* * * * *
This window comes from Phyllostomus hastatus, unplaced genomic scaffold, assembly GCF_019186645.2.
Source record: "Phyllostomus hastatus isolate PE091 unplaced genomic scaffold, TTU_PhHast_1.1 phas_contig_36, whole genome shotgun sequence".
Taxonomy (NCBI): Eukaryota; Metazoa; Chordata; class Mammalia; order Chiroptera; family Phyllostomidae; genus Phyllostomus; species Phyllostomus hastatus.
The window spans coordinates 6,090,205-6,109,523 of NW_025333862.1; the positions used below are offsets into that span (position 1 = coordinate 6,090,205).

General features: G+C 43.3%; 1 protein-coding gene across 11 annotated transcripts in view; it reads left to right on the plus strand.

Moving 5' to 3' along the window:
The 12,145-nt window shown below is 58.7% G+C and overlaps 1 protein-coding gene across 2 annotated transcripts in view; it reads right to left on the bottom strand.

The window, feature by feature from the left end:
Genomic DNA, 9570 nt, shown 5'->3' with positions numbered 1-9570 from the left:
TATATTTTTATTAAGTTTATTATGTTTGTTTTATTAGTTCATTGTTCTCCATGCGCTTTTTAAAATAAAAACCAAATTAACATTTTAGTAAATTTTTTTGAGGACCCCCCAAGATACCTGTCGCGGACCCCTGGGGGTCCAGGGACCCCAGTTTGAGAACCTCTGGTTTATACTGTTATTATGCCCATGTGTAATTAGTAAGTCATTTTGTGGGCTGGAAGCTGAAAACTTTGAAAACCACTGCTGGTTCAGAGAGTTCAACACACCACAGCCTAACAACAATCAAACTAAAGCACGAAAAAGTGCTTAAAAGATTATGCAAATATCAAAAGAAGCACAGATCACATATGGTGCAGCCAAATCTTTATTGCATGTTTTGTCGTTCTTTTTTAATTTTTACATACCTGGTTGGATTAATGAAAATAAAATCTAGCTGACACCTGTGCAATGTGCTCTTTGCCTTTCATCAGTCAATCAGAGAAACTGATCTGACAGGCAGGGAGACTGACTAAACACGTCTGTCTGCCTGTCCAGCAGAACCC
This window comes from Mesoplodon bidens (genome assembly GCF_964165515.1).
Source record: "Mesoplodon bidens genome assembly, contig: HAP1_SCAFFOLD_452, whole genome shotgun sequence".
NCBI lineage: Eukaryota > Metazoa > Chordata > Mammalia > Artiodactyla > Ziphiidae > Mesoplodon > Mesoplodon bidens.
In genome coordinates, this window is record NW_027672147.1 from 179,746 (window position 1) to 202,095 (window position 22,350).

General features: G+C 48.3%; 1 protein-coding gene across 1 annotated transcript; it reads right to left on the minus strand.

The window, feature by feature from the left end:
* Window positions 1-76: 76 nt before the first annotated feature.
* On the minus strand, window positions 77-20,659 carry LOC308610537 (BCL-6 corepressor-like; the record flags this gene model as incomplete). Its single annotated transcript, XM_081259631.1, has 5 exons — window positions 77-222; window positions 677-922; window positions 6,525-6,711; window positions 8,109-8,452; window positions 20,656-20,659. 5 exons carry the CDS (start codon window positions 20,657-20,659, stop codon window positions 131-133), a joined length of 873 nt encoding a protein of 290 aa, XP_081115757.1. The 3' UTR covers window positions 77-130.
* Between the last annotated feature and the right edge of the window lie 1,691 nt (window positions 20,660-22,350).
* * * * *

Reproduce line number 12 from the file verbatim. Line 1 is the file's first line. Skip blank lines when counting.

Source record: "Mesoplodon bidens genome assembly, contig: HAP1_SCAFFOLD_452, whole genome shotgun sequence".